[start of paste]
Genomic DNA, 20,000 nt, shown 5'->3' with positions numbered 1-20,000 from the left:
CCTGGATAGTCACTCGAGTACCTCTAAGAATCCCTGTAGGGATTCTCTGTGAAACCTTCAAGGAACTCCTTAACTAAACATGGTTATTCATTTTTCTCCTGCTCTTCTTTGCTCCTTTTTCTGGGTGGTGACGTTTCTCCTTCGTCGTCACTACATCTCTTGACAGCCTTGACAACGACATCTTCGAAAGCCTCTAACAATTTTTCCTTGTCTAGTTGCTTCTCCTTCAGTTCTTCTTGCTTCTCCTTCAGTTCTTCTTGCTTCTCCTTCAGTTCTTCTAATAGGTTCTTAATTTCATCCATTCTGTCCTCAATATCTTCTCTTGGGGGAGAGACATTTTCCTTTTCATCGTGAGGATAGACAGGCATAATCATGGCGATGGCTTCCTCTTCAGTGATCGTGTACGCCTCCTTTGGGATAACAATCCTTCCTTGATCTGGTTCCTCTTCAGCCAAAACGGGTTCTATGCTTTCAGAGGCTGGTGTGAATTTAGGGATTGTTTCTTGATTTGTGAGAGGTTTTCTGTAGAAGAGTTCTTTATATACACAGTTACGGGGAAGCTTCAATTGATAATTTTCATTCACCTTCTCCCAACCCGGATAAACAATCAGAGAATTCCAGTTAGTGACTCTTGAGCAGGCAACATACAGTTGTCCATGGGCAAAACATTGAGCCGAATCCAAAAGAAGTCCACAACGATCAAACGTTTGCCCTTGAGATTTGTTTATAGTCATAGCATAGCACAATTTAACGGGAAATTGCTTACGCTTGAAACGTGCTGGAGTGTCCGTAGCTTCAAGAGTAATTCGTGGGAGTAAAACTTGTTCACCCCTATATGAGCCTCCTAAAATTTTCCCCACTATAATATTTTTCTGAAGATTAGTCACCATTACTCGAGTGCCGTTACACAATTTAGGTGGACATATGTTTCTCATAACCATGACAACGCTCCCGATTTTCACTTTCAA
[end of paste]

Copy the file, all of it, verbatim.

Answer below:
Genomic DNA, 20,000 nt, shown 5'->3' with positions numbered 1-20,000 from the left:
CCTGGATAGTCACTCGAGTACCTCTAAGAATCCCTGTAGGGATTCTCTGTGAAACCTTCAAGGAACTCCTTAACTAAACATGGTTATTCATTTTTCTCCTGCTCTTCTTTGCTCCTTTTTCTGGGTGGTGACGTTTCTCCTTCGTCGTCACTACATCTCTTGACAGCCTTGACAACGACATCTTCGAAAGCCTCTAACAATTTTTCCTTGTCTAGTTGCTTCTCCTTCAGTTCTTCTTGCTTCTCCTTCAGTTCTTCTTGCTTCTCCTTCAGTTCTTCTAATAGGTTCTTAATTTCATCCATTCTGTCCTCAATATCTTCTCTTGGGGGAGAGACATTTTCCTTTTCATCGTGAGGATAGACAGGCATAATCATGGCGATGGCTTCCTCTTCAGTGATCGTGTACGCCTCCTTTGGGATAACAATCCTTCCTTGATCTGGTTCCTCTTCAGCCAAAACGGGTTCTATGCTTTCAGAGGCTGGTGTGAATTTAGGGATTGTTTCTTGATTTGTGAGAGGTTTTCTGTAGAAGAGTTCTTTATATACACAGTTACGGGGAAGCTTCAATTGATAATTTTCATTCACCTTCTCCCAACCCGGATAAACAATCAGAGAATTCCAGTTAGTGACTCTTGAGCAGGCAACATACAGTTGTCCATGGGCAAAACATTGAGCCGAATCCAAAAGAAGTCCACAACGATCAAACGTTTGCCCTTGAGATTTGTTTATAGTCATAGCATAGCACAATTTAACGGGAAATTGCTTACGCTTGAAACGTGCTGGAGTGTCCGTAGCTTCAAGAGTAATTCGTGGGAGTAAAACTTGTTCACCCCTATATGAGCCTCCTAAAATTTTCCCCACTATAATATTTTTCTGAAGATTAGTCACCATTACTCGAGTGCCGTTACACAATTTAGGTGGACATATGTTTCTCATAACCATGACAACGCTCCCGATTTTCACTTTCAA